Marija: Tattoos of genitals? Haha. I don't know. I would never tattoo a symbol or lettering. There is no thought I can stick to for a lifetime. I don't like symbols representing anything really. Or logos... But I like seeing them on other people, as long as it's not McDonalds :D

RoD: Some people say that the drive to acquire body art is addictive while others say it fails to meet the true definition of an addiction, simply calling it a passion. Is it really impossible to stop?
Marija: I do know a few people with only one and I wonder if there's something terribly wrong with them. :D Yes, it comes close to an addiction. I am not even thinking about stopping.  I like it. But, if I think about it more seriously, the most desperate need for some new ink usually comes with my inner urge to change something in my life. If I can't change the circumstances I desire to change myself. Maybe it's a kind of a coping mechanism. Don't know really. I think it may be different for everyone. I'm speaking for myself. If you asked any psychiatrist about it, you would be surprised. But even they are nowadays accepting it isn't usually a sign of some disorder. We can't all be crazy, can we? And what about the history of body modifications?! Google is our friend. :)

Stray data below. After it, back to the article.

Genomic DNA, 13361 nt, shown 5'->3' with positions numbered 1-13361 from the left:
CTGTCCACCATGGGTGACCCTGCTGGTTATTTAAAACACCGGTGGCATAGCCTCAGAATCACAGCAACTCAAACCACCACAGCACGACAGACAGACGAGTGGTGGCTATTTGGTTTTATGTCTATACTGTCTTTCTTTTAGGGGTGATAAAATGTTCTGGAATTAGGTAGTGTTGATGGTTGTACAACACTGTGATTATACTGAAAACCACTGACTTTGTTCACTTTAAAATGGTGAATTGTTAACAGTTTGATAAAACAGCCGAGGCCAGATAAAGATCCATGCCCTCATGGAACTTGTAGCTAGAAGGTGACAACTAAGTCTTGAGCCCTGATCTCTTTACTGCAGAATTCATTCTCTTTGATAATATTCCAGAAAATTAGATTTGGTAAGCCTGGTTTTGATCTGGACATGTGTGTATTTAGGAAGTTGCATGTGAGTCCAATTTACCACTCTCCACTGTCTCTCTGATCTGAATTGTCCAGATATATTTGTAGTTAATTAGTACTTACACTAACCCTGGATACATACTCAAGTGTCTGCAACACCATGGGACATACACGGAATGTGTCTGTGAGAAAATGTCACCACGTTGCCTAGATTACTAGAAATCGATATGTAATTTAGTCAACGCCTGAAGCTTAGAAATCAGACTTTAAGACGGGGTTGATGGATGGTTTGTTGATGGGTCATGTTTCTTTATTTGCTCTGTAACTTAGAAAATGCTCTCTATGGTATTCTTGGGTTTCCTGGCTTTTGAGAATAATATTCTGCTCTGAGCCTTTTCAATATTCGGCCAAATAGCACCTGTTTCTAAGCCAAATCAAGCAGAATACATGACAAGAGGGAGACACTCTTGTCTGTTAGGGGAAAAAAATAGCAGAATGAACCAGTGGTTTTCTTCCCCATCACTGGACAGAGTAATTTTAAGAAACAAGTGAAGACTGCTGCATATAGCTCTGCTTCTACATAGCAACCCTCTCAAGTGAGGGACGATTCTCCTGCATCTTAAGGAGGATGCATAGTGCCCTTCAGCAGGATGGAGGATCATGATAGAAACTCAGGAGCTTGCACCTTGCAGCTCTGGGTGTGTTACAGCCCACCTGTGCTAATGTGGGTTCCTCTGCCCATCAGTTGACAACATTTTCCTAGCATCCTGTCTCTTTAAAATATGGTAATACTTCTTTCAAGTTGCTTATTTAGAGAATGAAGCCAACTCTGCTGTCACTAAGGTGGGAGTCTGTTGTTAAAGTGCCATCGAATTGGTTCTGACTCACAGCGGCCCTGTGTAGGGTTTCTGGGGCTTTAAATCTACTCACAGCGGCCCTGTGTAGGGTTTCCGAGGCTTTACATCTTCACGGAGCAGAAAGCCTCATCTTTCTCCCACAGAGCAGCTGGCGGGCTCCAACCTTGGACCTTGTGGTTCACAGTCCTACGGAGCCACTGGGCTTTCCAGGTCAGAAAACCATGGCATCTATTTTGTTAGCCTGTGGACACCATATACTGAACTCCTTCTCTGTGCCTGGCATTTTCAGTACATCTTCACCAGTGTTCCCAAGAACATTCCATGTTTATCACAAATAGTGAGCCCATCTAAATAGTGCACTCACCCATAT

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RoD: Last Year’s tattoos are a new trend; many people do not care about the meaning, they just want to have something coloured on the skin, to be in trend. Those people often just go into a tattoo salon and ask which drafts they have. Tattoo artists are not artists any more, they produce consumer goods. Not all of them, of course. How do you feel about this situation?